Cadbury had to spend a whole day explaining why their chocolate is Halal

Kate Solomon
Cadbury Creme Eggs [Tony Kyriacou/REX/Shutterstock]

Spare a thought for Cadbury’s social media team after some poor soul had to spend the entire day explaining the Halal status of the company’s chocolate.

The whole debacle seems to have been kickstarted on Facebook when someone shared a picture of a man holding Halal certificates in front of a Cadbury’s sign, with the caption “Cadbury proudly displaying their latest new Halal certificates, pass it on.”

Halal food is food that has been prepared according to Islamic law, as defined in the Koran; the Islamic form of slaughtering animals, dhabiha, involves killing them in a specific way.

The post was screengrabbed and posted to Twitter and people began complaining to Cadbury’s UK account directly.


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A simple image search reveals that the photo in question was taken in 2014 in Malaysia, where Cadbury was given official Halal status after there were questions raised about whether the company’s chocolate contained pig DNA (it did not).

Not to let a little thing like facts stand in the way of outrage, angry tweeters continued to blast the company with tweets demanding explanation.

Again and again, the Cadbury UK twitter account explained: “None of our UK products are Halal Certified and we have never made any changes to our chocolate to specifically make them halal. They are just suitable for those following a halal diet in the same way that standard foods such as bread or water.”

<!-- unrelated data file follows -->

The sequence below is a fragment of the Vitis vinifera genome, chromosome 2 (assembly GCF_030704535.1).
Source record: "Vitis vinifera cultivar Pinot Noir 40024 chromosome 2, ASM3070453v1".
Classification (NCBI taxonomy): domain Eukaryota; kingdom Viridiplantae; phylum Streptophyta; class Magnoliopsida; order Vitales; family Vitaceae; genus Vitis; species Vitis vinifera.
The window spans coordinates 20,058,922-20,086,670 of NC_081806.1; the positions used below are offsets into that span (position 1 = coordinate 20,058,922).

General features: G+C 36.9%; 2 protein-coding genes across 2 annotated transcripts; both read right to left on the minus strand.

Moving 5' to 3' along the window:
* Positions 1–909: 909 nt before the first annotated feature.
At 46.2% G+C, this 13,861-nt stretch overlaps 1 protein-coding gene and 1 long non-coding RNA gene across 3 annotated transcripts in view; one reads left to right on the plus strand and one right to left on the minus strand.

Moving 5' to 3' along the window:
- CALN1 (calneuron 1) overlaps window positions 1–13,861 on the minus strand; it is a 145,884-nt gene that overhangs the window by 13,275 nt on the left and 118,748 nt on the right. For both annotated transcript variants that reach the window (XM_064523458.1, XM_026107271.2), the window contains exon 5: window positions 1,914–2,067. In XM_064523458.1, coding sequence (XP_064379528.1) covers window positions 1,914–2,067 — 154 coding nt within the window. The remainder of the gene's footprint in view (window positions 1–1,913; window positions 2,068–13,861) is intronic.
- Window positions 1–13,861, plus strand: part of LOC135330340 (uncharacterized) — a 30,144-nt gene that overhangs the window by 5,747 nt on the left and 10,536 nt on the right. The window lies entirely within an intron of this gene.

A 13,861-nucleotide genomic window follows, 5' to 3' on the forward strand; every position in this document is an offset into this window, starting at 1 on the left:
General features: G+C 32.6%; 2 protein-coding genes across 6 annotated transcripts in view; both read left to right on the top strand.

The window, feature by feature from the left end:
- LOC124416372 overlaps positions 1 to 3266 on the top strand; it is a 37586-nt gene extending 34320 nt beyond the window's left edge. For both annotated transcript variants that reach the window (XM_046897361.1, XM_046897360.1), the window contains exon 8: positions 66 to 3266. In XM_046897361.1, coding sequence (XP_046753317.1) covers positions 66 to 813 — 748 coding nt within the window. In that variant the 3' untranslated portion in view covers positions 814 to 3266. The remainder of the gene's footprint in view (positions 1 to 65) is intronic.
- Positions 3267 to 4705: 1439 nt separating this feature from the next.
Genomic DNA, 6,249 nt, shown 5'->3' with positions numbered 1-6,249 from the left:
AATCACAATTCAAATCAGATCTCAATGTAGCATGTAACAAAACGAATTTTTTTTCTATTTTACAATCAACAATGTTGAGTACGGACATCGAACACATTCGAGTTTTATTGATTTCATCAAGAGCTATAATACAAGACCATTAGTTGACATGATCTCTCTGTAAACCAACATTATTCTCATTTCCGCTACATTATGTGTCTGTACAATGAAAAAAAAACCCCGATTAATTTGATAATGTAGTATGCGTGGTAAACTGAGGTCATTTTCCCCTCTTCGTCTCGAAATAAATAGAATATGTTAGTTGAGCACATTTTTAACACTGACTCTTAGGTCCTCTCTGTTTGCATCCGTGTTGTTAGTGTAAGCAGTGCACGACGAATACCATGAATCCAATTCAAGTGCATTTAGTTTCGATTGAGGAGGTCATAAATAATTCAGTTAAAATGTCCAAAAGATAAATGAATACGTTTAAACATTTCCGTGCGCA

There is some controversy over Halal slaughter; many think it is an inhumane way to kill animals. However, very few of the people complaining about Halal in this case mentioned animal welfare.


Other Twitter users also complained that the company has taken the word ‘Easter’ off its Easter eggs; which also turned out not to be true.

“It’s not true to claim we have removed the word ‘Easter’ from our Easter eggs, it’s clearly stated on the back of the pack,” the Cadbury’s UK twitter account tweeted. “And even embossed on some of our eggs. We’ve also used it in our marketing for over 100 years & continue to do so in our current Easter campaigns.”

Finally, a tough question was posed that Cadbury seemed to have no answer for:


What is the world coming to?

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